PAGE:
Pianist Alicia de Larrocha Dies – The leading Spanish classical pianist of her time, Barcelona-born Alicia de Larrocha, died at age 86 last Friday. She was a specialist not only in the Spanish repertory but also in Mozart and Beethoven. She won multiple Grammys, was the first Spanish artist to win the UNESCO Prize, and is credited with bringing popularity to the works of both Isaac Albeniz and Enrique Granados. Less than five feet tall and with small hands for a pianist, she was nevertheless able to handle all the Beethoven piano concertos, as well as those of Liszt, Rachmaninoff, Ravel, Prokofiev, Bliss and Khachaturian. After a 75-year career, she had retired from public performance in 2003. The Barcelona Symphony observed one minute’s silence before their performances last weekend
Mercury Living Presence Pioneer Dies – Wilma Cozart Fine passed away September 21 at age 82. The audiophile pioneer was just 23 when she recruited the Chicago Symphony Orchestra for a recording contract in 1950. She led the Mercury label in the 1950s and 60s, producing the Living Presence series that ultimately grew to a catalog of over 400 recordings. Sound engineer C. Robert Fine, who later became her husband, used a single-mike technique to record the first Chicago Symphony session – Mussorgsky’s Pictures at an Exhibition – and a critic declared “one feels one is listening to the living presence” of the orchestra. Wilma picked that phrase up as the series’ name. In 1964 Mrs. Fine left Mercury to devote time to her growing family, but in the late 1980s she was invited back to carefully remaster for CD a substantial part of the Mercury catalog for a new generation of listeners. Still later, in 2004-05, about 15 of the Living Presence albums were reissued as three-channel hi-res SACDs, allowing listeners to hear for the first time what the Mercury engineers experienced in the control room. Unfortunately, Mercury was now part of Universal Music, and SACD sales weren’t sufficient to continue the project.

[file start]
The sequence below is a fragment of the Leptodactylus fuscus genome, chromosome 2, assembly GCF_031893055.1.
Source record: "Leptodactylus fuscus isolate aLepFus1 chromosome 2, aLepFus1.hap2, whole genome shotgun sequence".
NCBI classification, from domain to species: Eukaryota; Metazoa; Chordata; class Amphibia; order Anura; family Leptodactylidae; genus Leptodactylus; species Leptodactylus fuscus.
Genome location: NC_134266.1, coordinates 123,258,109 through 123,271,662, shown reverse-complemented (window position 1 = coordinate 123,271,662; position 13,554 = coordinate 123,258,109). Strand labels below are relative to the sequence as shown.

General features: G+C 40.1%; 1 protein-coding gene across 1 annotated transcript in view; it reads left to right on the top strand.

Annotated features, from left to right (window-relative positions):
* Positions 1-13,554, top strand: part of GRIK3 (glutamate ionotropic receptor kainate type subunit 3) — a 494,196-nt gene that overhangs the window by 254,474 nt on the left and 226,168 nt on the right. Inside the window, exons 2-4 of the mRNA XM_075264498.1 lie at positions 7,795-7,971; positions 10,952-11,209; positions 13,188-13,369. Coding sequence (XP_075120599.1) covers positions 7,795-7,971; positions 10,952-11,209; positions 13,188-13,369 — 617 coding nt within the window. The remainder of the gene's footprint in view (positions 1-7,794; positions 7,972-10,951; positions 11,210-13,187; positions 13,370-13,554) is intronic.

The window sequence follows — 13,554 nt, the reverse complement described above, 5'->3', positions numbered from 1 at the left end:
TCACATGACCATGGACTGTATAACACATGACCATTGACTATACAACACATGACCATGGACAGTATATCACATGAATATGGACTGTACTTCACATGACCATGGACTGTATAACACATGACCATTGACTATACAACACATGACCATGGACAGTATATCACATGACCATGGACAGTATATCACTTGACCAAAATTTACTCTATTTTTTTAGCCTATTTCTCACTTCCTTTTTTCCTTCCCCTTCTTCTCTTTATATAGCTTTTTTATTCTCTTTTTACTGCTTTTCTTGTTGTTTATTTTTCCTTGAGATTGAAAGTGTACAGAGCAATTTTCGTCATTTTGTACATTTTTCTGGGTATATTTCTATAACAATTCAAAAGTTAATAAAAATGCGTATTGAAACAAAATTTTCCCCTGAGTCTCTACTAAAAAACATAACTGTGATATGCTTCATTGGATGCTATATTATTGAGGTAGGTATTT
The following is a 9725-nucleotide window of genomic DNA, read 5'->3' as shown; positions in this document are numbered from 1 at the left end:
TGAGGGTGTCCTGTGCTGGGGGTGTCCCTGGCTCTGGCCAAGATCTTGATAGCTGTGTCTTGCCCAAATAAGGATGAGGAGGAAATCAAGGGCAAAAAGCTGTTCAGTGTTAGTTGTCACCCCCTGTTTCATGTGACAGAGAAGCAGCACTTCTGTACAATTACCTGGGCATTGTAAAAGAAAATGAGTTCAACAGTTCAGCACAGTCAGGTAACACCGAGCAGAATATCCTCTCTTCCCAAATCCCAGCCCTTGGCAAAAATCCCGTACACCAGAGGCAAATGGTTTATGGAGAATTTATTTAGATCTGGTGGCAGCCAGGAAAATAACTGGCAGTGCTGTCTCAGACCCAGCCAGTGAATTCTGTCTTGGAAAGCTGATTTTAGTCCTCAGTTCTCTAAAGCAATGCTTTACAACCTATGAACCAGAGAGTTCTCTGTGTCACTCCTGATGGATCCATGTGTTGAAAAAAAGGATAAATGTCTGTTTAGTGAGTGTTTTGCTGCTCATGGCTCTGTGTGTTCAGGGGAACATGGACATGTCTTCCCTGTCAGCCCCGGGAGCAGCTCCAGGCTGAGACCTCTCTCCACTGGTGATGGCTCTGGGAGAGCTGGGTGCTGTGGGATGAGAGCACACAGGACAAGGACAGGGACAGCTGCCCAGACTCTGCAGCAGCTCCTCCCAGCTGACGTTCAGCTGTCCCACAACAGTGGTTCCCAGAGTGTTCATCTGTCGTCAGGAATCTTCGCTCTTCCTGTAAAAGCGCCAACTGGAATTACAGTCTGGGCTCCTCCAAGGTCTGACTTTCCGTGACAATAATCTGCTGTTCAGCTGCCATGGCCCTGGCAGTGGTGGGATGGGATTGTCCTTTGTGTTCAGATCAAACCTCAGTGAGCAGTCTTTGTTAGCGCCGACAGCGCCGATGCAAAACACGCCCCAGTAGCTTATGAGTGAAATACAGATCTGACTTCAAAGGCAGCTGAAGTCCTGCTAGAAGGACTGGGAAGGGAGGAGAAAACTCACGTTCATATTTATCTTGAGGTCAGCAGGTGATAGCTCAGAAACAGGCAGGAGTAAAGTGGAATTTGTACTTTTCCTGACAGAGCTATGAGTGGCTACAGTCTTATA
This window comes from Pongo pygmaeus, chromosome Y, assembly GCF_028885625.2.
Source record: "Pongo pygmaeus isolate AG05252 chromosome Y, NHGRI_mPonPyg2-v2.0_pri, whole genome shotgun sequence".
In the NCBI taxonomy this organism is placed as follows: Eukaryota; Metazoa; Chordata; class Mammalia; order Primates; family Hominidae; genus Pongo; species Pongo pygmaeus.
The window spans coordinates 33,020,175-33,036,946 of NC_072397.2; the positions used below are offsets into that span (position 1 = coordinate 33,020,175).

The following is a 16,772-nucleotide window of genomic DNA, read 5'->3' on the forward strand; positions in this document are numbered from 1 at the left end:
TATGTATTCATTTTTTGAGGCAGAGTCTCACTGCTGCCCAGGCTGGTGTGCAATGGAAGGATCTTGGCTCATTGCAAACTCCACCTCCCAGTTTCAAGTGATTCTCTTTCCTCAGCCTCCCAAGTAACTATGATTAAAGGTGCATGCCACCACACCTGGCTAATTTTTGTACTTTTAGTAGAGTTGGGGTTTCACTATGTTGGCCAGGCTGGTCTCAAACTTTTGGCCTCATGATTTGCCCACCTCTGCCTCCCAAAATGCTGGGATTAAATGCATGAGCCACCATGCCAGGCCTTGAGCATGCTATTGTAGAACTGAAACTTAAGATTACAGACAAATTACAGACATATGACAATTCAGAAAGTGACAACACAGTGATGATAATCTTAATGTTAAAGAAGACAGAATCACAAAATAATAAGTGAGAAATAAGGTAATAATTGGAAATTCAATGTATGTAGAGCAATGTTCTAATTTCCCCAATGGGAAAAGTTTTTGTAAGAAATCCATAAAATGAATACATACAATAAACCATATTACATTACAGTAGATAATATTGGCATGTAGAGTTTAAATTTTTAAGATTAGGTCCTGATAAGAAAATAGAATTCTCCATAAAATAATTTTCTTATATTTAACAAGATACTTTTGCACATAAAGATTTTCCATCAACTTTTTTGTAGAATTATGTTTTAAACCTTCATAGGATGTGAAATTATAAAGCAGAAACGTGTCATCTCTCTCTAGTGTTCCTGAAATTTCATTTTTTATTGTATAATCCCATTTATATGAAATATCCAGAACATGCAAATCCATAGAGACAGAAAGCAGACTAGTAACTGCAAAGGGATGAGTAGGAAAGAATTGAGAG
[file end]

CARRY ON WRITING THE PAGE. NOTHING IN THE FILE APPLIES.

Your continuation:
Free HDTV Streaming of Restored Wizard of Oz – Leading online movie rental service Netflix has announced that on Saturday October 3 it will treat America to a free commercially-uninterrupted online hi-def screening of the newly-restored classic 1939 The Wizard of Oz. The film celebrates its 70th anniversary this year and can be instantly streamed for 24 hours starting at 9 AM EST on the 3rd at www.netflix.com/wizardofoz. Of course anyone with a computer and broadband connection can watch the film on their computer, but Netflix members will be able to watch it in HD on a large screen via a variety of Netflix-ready devices. These include Netflix-ready Blu-ray players from Samsung, Internet HDTVs from LG Electronics, the Roku digital video player, the Xbox 360 game console, and TiVo digital video recorders. The instant streaming of Wizard over the Net is being powered by a cross-platform web browser plug-in called Silverlight. It works with all major browsers, installs in less than ten seconds, and doesn’t require a system restart. After viewers click “Play,” The Wizard of Oz will start in as little as 30 seconds, and viewers will have the option of fast-forwarding, rewinding and pausing the video stream. Today the Warner Bros. Entertainment Blu-ray and DVD of The Wizard of Oz is being issued in both standard and “Ultimate Collector’s Edition” versions. The latter boasts 16 hours of bonus features. A free live concert and movie screening is also being held today in NYC’s Central Park, with contemporary interpretations of classic songs from the film.